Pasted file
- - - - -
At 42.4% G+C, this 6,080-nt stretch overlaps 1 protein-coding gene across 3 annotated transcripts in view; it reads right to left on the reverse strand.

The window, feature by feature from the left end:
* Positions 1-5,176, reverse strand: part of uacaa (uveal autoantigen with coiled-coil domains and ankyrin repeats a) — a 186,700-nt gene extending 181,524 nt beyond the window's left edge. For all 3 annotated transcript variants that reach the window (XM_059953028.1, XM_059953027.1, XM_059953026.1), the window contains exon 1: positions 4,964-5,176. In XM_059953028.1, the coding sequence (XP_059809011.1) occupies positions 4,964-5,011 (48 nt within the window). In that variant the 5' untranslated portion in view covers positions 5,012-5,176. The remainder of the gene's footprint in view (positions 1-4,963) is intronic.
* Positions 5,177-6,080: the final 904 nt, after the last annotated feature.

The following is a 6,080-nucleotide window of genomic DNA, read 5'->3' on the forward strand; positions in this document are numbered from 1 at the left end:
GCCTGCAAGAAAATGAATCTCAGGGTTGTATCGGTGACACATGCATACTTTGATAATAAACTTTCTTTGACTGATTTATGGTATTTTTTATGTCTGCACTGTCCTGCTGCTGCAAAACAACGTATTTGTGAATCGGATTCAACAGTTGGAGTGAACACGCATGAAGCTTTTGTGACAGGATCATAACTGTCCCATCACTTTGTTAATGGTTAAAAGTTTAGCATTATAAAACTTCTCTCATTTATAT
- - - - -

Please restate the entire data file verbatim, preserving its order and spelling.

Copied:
At 42.4% G+C, this 6,080-nt stretch overlaps 1 protein-coding gene across 3 annotated transcripts in view; it reads right to left on the reverse strand.

The window, feature by feature from the left end:
* Positions 1-5,176, reverse strand: part of uacaa (uveal autoantigen with coiled-coil domains and ankyrin repeats a) — a 186,700-nt gene extending 181,524 nt beyond the window's left edge. For all 3 annotated transcript variants that reach the window (XM_059953028.1, XM_059953027.1, XM_059953026.1), the window contains exon 1: positions 4,964-5,176. In XM_059953028.1, the coding sequence (XP_059809011.1) occupies positions 4,964-5,011 (48 nt within the window). In that variant the 5' untranslated portion in view covers positions 5,012-5,176. The remainder of the gene's footprint in view (positions 1-4,963) is intronic.
* Positions 5,177-6,080: the final 904 nt, after the last annotated feature.

The following is a 6,080-nucleotide window of genomic DNA, read 5'->3' on the forward strand; positions in this document are numbered from 1 at the left end:
GCCTGCAAGAAAATGAATCTCAGGGTTGTATCGGTGACACATGCATACTTTGATAATAAACTTTCTTTGACTGATTTATGGTATTTTTTATGTCTGCACTGTCCTGCTGCTGCAAAACAACGTATTTGTGAATCGGATTCAACAGTTGGAGTGAACACGCATGAAGCTTTTGTGACAGGATCATAACTGTCCCATCACTTTGTTAATGGTTAAAAGTTTAGCATTATAAAACTTCTCTCATTTATAT